Each day, the TAC officer would come through our area and anything that was wrong or sloppy would get thrown on the floor.  Demerits would be awarded to the offender and special periods of extra duty awarded. The first couple of weeks were especially chicken shit and everyone had to walk the "Parking Lot Tour."  I had the bad luck to be in front of one of the most clumsy soldiers ever.  He never learned to start by stepping off with his left foot.  The first time we were there, he kicked the heel off one of my boots and because of a lack of funds, I was forced to leave that pair under my bunk as a display and not rotate the boots like we were supposed to.  We had one pair marked with a red spot and one pair not marked.  Each morning I put the little stick on red spot on or off the pair under my bed.  No one ever caught on. After we were finally paid about the 8th week of OCS, the guy that knocked off my heel came by my bunk and gave me a new pair of jump boots he has just bought.  they were not his size and were a real pain to bring up to the OCS standard.  I was a whizz at shining anything by that time and I never was given a demerit for that pair of boots.

The weekend extra periods of duty continued for a couple of weeks until the first big weekend for a JARK.  The story went that the 4.2 miles from the Robinson Barracks sign to the top of Medicine Bluffs 4 or MB-4 was named after some WWII Candidate who managed to have to go up that mountain every weekend he was in OCS.    You made the walk like an adjutant walk or stiff legged and you were guaranteed to have shin splints for a couple of days after each walk.  I had to go that first time but after that I thought I was going to tie the record of the lowest number of miles in OCS.  4.2 was the record and I was well on my way to only making one trip up that hill.

On Sunday mornings, we were allowed to go to the Day Room and purchase junk food or grotto.  It was a blessed extra calories for young soldiers that were easily burning a few hundred more than we could consume in the rigid mess hall atmosphere.   One of my cube mates went over to the day room and actually brought a Baby Ruth candy bar back into the barracks. That was a big no no.  As he finished it, he was looking for a place to s=dispose of the wrapper when someone called "Attention" downstairs.  He grabbed the wrapper and stuffed it in a binder on our desk and left it there while the officer was visiting.  He put it in his pocket and disposed it on a trip to the dumpster.  The next Monday morning our TAC officer came to visit and saw the binder out of alignment and knocked them on the floor.  That stupid candy wrapper had left half a peanut and some chocolate on the desk.  The TAC officer wrote a 6X6 special for the infraction.  That was 6 weeks detention and 6 trips up the Hill on weekend JARKS.  The owner of the candy bar was married and had not been to see his wife for the first month we were in OCS.  To help him out, the three of us left in our cube split the penalty and I gave myself a 2X2.  That gave me three trips up MB-4 for 13.2 miles.  I had the lowest number of miles in our Battery but did not tie the Overall record.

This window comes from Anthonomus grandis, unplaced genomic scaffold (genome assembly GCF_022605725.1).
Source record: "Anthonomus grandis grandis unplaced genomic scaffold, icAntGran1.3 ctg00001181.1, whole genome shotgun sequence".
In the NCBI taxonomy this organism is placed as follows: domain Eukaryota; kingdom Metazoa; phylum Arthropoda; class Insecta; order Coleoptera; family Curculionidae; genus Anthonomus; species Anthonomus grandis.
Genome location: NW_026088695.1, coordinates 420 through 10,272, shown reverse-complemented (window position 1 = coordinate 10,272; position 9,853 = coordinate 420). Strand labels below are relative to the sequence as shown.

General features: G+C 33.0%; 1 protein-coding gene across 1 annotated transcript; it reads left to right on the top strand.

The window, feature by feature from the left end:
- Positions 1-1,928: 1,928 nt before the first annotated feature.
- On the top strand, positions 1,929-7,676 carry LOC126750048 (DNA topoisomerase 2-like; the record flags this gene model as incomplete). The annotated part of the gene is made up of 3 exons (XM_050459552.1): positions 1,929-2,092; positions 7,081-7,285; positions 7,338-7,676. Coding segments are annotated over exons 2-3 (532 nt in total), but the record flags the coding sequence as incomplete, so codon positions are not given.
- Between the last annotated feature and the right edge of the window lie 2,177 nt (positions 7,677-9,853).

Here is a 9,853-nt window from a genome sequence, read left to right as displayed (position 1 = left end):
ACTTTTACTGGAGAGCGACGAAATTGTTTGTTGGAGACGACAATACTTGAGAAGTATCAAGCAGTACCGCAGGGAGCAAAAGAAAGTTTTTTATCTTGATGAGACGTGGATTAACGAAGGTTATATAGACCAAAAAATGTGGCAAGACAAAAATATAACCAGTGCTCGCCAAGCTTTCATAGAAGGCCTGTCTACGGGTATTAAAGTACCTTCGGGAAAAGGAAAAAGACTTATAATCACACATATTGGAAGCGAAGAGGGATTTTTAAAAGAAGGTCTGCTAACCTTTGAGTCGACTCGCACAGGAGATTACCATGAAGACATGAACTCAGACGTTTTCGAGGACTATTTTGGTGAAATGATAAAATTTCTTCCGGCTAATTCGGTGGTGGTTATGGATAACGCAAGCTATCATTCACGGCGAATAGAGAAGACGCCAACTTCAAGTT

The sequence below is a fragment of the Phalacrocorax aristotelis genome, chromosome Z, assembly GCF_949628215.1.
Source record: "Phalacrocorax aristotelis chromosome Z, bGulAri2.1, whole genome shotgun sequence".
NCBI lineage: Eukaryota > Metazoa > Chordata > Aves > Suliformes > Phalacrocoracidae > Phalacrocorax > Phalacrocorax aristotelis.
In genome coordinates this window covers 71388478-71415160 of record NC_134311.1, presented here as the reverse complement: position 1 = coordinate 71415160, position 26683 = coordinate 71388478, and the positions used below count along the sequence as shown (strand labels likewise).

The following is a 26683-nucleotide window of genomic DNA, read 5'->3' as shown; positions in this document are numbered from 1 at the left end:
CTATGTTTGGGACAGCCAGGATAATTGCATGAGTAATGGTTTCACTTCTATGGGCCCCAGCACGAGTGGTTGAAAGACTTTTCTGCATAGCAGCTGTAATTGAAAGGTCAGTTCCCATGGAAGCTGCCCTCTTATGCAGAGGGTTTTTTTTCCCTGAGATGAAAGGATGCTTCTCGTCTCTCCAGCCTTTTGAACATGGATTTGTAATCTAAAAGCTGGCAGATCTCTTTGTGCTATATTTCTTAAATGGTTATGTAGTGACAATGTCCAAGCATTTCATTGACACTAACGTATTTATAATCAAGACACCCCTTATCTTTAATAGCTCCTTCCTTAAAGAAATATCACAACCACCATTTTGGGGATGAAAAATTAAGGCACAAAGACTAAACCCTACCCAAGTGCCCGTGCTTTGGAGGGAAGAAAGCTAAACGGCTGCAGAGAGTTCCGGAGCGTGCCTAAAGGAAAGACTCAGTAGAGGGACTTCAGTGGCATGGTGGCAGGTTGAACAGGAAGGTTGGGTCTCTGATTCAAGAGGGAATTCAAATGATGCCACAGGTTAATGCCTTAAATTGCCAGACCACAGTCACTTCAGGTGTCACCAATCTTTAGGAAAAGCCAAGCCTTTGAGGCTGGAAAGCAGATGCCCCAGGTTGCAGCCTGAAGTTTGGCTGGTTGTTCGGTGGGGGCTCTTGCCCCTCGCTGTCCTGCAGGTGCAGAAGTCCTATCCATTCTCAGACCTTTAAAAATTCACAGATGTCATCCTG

I wish I had a way to share all the things we saw at Fort Sill but  am somewhat limited by this format.  I can tell you that we got to blow off steam in a lot of ways.  We would holler on the bus - "Give me an Attitude Check. Check - We hate this Fucking Place.  Someone would holler Give me a Positive Attitude Check - We Positively Hate this Fucking Place..."  

On the weekends, there was often gunnery Displays out on the range.  We were made to attend and some of the were great but some were a disaster.  Honest to god, I saw an Honest John Rocket fired and someone forgot to pull the "God Pin" out of the rail.  That rocket hopped its way across the firing position and took the truck and all and blew up right in front of the stands. The crowning blow was that someone set off a nuclear simulator way off in the distance and the announcer read the part of the script about the explosion on the horizon.  We could feel the heat in the stands.  I'm sure that someone was packed up and sent to Korea that weekend.  A couple of months later, I saw a unit bring in a Little John Rocket by Chinook helicopter  and shoot it at The biggest mountain in the impact area.  I looked at it and said to the people near me that unless that rocket had a left hand spin it was going to miss Signal Mountain.  Sure enough, when it was fired it just sailed right on past that mountain.  Another young officer went to Korea the next morning.   If you have ever been to Fort Sill, you would know all about Signal Mountain and how it is the tallest mountain that dominates the west range.  To miss that mountain was very hard to do.

Oh well, I'd better call this a day and move on to my first Unit, the 6th Battalion 84th Artillery at Fort Irwin, CA.  Yes,it was later designated the National Desert Training Center.

MUD (then 2LT)

The Early Military Years, Enlisted.

In 1966, I was  cruising along in life like I knew where it was headed and I was along for the ride.  I had started college but didn't apply for a Military deferment.    Sure trip to the Army.  Lo and behold, in July 66 I was sent to Kansas City for a Pre-Induction Physical.  I Looked at the paperwork completed  near the end when I had a visit with the Doctor.  Little did I know then that all those 1s in the PULHES section would award me a 1-A rating.  On my 19th Birthday I went to the mail and there was a "Greetings" Letter and I was told to report on 5 Sep for induction (Drafted, busted go to the Military do not pass go)